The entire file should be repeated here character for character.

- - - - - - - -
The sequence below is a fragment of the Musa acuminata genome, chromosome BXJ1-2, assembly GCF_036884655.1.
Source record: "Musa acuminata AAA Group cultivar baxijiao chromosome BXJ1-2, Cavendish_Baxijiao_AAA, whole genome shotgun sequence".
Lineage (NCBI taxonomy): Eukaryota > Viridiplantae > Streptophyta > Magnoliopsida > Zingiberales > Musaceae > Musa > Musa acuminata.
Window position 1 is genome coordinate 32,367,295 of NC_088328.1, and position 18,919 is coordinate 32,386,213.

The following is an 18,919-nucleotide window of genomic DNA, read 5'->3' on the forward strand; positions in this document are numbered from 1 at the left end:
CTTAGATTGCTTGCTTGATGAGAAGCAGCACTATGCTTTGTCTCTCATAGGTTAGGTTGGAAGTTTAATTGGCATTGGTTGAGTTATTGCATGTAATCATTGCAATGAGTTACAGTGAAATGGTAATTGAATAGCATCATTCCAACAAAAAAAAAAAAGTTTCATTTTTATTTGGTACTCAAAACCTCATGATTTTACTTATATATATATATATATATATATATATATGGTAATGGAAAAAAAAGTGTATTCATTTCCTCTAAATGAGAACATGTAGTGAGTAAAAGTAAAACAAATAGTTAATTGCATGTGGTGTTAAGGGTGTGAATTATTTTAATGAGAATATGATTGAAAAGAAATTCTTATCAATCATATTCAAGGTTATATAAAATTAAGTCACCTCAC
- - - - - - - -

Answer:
The sequence below is a fragment of the Musa acuminata genome, chromosome BXJ1-2, assembly GCF_036884655.1.
Source record: "Musa acuminata AAA Group cultivar baxijiao chromosome BXJ1-2, Cavendish_Baxijiao_AAA, whole genome shotgun sequence".
Lineage (NCBI taxonomy): Eukaryota > Viridiplantae > Streptophyta > Magnoliopsida > Zingiberales > Musaceae > Musa > Musa acuminata.
Window position 1 is genome coordinate 32,367,295 of NC_088328.1, and position 18,919 is coordinate 32,386,213.

The following is an 18,919-nucleotide window of genomic DNA, read 5'->3' on the forward strand; positions in this document are numbered from 1 at the left end:
CTTAGATTGCTTGCTTGATGAGAAGCAGCACTATGCTTTGTCTCTCATAGGTTAGGTTGGAAGTTTAATTGGCATTGGTTGAGTTATTGCATGTAATCATTGCAATGAGTTACAGTGAAATGGTAATTGAATAGCATCATTCCAACAAAAAAAAAAAAGTTTCATTTTTATTTGGTACTCAAAACCTCATGATTTTACTTATATATATATATATATATATATATATATGGTAATGGAAAAAAAAGTGTATTCATTTCCTCTAAATGAGAACATGTAGTGAGTAAAAGTAAAACAAATAGTTAATTGCATGTGGTGTTAAGGGTGTGAATTATTTTAATGAGAATATGATTGAAAAGAAATTCTTATCAATCATATTCAAGGTTATATAAAATTAAGTCACCTCAC